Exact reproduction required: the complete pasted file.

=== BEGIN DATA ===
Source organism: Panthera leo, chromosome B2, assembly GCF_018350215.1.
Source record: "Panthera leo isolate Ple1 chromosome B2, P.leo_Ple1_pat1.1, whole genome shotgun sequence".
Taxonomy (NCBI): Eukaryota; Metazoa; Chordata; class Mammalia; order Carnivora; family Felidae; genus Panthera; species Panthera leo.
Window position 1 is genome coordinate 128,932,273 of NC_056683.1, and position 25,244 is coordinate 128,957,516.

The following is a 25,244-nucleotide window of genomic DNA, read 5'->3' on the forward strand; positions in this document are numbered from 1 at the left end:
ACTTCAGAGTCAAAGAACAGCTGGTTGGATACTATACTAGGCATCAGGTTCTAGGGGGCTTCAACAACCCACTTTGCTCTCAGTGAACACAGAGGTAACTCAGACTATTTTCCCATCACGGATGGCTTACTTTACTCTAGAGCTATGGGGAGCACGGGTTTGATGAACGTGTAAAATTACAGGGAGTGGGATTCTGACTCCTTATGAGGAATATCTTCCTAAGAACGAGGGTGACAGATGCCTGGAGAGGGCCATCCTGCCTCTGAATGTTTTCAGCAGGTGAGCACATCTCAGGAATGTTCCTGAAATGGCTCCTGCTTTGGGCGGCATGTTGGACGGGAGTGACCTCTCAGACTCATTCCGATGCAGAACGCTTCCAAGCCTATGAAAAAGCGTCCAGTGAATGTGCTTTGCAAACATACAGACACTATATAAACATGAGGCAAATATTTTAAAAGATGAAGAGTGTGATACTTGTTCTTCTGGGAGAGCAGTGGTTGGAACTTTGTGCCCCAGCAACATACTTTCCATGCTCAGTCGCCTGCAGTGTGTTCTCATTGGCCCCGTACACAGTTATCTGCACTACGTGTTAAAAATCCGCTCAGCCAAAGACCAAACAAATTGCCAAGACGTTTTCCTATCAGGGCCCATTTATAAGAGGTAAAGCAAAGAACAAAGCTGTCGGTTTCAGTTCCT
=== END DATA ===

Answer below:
Source organism: Panthera leo, chromosome B2, assembly GCF_018350215.1.
Source record: "Panthera leo isolate Ple1 chromosome B2, P.leo_Ple1_pat1.1, whole genome shotgun sequence".
Taxonomy (NCBI): Eukaryota; Metazoa; Chordata; class Mammalia; order Carnivora; family Felidae; genus Panthera; species Panthera leo.
Window position 1 is genome coordinate 128,932,273 of NC_056683.1, and position 25,244 is coordinate 128,957,516.

The following is a 25,244-nucleotide window of genomic DNA, read 5'->3' on the forward strand; positions in this document are numbered from 1 at the left end:
ACTTCAGAGTCAAAGAACAGCTGGTTGGATACTATACTAGGCATCAGGTTCTAGGGGGCTTCAACAACCCACTTTGCTCTCAGTGAACACAGAGGTAACTCAGACTATTTTCCCATCACGGATGGCTTACTTTACTCTAGAGCTATGGGGAGCACGGGTTTGATGAACGTGTAAAATTACAGGGAGTGGGATTCTGACTCCTTATGAGGAATATCTTCCTAAGAACGAGGGTGACAGATGCCTGGAGAGGGCCATCCTGCCTCTGAATGTTTTCAGCAGGTGAGCACATCTCAGGAATGTTCCTGAAATGGCTCCTGCTTTGGGCGGCATGTTGGACGGGAGTGACCTCTCAGACTCATTCCGATGCAGAACGCTTCCAAGCCTATGAAAAAGCGTCCAGTGAATGTGCTTTGCAAACATACAGACACTATATAAACATGAGGCAAATATTTTAAAAGATGAAGAGTGTGATACTTGTTCTTCTGGGAGAGCAGTGGTTGGAACTTTGTGCCCCAGCAACATACTTTCCATGCTCAGTCGCCTGCAGTGTGTTCTCATTGGCCCCGTACACAGTTATCTGCACTACGTGTTAAAAATCCGCTCAGCCAAAGACCAAACAAATTGCCAAGACGTTTTCCTATCAGGGCCCATTTATAAGAGGTAAAGCAAAGAACAAAGCTGTCGGTTTCAGTTCCT